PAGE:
A Visit to Faulkner's Oxford

"...I discovered that my own little postage stamp of native soil was worth writing about and that I would never live long enough to exhaust it..." - William Faulkner (1958)

The trip to Oxford and Tupelo, Mississippi, was a success. My husband and I had a lot of fun exploring these two towns.

Rowan Oak was fascinating, of course. I enjoyed the peaceful setting and seeing the house very much as it was when Faulkner was living there and writing prize-winning literature. My one (small) disappointment was that there was no gift shop. When I visit important literary sites, I love to come home with a small memento. This time, I'll just have to settle for the pictures.

Rowan Oak from the front walk.

The front parlor of the home. Faulkner's funeral was held here.

Faulkner's office. Notice the outlining he wrote directly on the walls!

The Faulkner statue in front of City Hall in Oxford.

I've visited Elvis Presley's birthplace in Tupelo once before, but while I was there, I had to go by again. Here are two photos of the historic site.

Monday, November 9, 2009

Rereading a Classic: As I Lay Dying

I love to read things that correlate with places I've just been or am about to go. I'm so thrilled about this weekend when I'll be visiting Oxford, Mississippi, that I decided I better reread some Faulkner. The highlight of my weekend, of course, will be a visit to Rowan Oak, Faulkner's home. The highlight of my husband's weekend will be watching his Tennessee Vols take on Ole Miss.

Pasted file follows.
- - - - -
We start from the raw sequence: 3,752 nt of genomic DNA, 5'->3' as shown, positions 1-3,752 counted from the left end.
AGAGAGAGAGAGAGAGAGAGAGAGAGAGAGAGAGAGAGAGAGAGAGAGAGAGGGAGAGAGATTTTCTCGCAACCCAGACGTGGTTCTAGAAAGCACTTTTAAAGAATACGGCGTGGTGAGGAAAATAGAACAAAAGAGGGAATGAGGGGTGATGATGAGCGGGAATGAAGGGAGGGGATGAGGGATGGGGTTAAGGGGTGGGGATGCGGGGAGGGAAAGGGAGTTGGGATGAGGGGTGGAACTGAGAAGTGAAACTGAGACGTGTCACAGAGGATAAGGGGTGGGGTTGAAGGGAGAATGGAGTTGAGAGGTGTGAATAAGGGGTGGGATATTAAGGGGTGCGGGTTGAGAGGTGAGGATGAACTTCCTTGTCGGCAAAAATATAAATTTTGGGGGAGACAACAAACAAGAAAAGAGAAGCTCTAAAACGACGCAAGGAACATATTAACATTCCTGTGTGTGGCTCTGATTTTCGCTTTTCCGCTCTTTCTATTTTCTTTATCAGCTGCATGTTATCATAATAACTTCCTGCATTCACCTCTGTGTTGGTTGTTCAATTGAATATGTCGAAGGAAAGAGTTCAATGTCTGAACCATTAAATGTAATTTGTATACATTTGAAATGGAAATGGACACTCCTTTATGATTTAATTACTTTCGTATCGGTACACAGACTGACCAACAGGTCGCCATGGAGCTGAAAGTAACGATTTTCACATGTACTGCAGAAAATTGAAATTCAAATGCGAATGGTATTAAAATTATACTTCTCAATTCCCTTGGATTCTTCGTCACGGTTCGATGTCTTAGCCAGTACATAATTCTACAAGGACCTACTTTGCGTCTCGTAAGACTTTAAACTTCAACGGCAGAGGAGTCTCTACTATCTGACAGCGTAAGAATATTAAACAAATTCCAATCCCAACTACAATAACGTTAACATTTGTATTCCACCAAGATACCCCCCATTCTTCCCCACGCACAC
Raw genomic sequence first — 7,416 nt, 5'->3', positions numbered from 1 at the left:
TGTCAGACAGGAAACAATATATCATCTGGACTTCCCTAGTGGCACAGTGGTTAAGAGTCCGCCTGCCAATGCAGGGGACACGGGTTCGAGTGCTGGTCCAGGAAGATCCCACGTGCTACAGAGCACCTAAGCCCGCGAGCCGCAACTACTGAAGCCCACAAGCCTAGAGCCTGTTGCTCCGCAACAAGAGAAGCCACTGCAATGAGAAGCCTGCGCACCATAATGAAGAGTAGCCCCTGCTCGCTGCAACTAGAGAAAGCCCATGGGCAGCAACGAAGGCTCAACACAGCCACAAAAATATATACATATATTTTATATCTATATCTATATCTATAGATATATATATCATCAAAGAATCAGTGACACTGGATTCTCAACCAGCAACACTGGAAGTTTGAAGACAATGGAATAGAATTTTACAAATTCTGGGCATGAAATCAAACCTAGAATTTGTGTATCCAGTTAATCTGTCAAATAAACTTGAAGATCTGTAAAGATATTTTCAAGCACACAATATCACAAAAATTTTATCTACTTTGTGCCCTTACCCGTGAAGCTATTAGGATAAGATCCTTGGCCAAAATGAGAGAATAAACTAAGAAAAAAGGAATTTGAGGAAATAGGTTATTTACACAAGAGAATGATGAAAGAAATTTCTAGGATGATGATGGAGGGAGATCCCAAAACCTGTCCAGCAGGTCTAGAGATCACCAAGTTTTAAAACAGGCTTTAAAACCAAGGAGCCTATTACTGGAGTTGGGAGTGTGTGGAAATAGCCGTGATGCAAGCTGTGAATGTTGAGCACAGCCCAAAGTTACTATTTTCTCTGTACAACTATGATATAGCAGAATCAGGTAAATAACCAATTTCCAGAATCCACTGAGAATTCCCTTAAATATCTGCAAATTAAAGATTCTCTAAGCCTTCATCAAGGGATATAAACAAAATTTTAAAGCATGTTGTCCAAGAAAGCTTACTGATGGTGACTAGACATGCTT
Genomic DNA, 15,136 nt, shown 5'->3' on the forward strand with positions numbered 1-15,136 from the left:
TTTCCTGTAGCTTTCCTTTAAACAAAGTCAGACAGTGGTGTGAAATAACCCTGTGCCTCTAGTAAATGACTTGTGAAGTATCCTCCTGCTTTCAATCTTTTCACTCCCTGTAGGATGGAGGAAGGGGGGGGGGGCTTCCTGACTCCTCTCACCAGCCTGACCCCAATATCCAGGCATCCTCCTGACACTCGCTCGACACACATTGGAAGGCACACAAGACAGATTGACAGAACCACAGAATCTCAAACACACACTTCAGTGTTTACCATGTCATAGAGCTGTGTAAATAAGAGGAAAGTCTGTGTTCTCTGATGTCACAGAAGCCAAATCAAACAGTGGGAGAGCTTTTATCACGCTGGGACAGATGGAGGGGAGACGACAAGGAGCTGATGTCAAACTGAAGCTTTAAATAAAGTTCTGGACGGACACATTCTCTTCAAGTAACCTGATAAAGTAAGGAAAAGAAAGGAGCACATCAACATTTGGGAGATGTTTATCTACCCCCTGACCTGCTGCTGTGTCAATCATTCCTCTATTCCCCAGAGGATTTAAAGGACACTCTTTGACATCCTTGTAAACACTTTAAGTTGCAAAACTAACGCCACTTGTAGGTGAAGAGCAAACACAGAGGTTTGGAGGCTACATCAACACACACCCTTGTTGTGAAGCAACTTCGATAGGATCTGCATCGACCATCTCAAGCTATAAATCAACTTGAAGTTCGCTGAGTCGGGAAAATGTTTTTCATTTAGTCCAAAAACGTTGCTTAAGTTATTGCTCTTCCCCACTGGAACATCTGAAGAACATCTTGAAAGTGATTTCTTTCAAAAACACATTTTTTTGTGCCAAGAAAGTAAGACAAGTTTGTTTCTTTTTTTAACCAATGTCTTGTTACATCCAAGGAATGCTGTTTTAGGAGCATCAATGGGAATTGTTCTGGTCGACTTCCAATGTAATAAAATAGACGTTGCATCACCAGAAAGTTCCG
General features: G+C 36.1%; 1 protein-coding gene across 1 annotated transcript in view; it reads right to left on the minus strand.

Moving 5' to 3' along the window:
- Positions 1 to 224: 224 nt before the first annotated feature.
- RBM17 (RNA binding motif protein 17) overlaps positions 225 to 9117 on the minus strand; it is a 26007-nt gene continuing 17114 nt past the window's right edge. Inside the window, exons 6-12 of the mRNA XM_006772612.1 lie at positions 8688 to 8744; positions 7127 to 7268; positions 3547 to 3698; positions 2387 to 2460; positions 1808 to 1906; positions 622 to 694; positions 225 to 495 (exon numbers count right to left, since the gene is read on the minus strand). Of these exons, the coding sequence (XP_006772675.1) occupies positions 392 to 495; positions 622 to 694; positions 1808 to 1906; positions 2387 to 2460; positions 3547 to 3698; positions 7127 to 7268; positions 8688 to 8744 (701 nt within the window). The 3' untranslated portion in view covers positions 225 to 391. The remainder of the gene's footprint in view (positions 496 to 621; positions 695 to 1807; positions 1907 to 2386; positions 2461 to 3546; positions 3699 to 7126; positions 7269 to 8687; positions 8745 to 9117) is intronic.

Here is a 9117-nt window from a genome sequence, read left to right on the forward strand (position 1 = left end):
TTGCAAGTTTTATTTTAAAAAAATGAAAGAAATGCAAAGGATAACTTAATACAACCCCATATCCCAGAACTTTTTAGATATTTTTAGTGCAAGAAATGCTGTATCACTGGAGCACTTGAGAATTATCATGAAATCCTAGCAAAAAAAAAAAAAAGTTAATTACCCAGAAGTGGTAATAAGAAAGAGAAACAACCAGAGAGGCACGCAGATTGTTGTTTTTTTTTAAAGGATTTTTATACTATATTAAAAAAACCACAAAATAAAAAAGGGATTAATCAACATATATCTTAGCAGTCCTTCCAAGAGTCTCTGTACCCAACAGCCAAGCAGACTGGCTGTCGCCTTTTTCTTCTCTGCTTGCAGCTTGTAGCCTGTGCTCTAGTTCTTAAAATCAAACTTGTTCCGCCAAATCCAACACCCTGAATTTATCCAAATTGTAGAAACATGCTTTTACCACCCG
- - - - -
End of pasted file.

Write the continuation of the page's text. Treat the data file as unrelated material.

My first exposure to William Faulkner happened at a time in my life when I needed reassurance that I had made the right decision. I was a sophomore in college and had a terrible time choosing a major because I just wasn't sure what I wanted to be when I grew up. Over Christmas break I decided on English because I'd always liked the courses and teachers, and had always done well in the classes. I was under the gun, maybe the last of my friends to declare her major. I picked it because I knew I'd enjoy it and decided to figure out a specific career path later. As it turns out, I loved majoring in English so much that I did it again in graduate school and I love my job as a freelance writer/editor. And, would I be writing a blog if I had majored in psychology, speech communication or fashion merchandising? Probably not. Or at least not quite like this. So, see, it has turned out well.

But when I came back from Christmas break my sophomore year, I rearranged my class schedule to drop classes from a discarded major and add two English courses: Survey of British Literature and Survey of American Literature.

I knew American literature would be my all-time favorite when I read my first Anne Bradstreet poem. I just didn't know how much I would love American lit until a few weeks later when the class began reading Faulkner's As I Lay Dying. Really, I think this novel is responsible for a lot of things where I am concerned, so here I am, 10 and a half years later, rereading it.

There is something about reading a book for the first time and loving it, but it is something else entirely when you revisit it after a long time and the plot and characters come back to you and it feels so familiar.

Check back later for more on my visit to Oxford.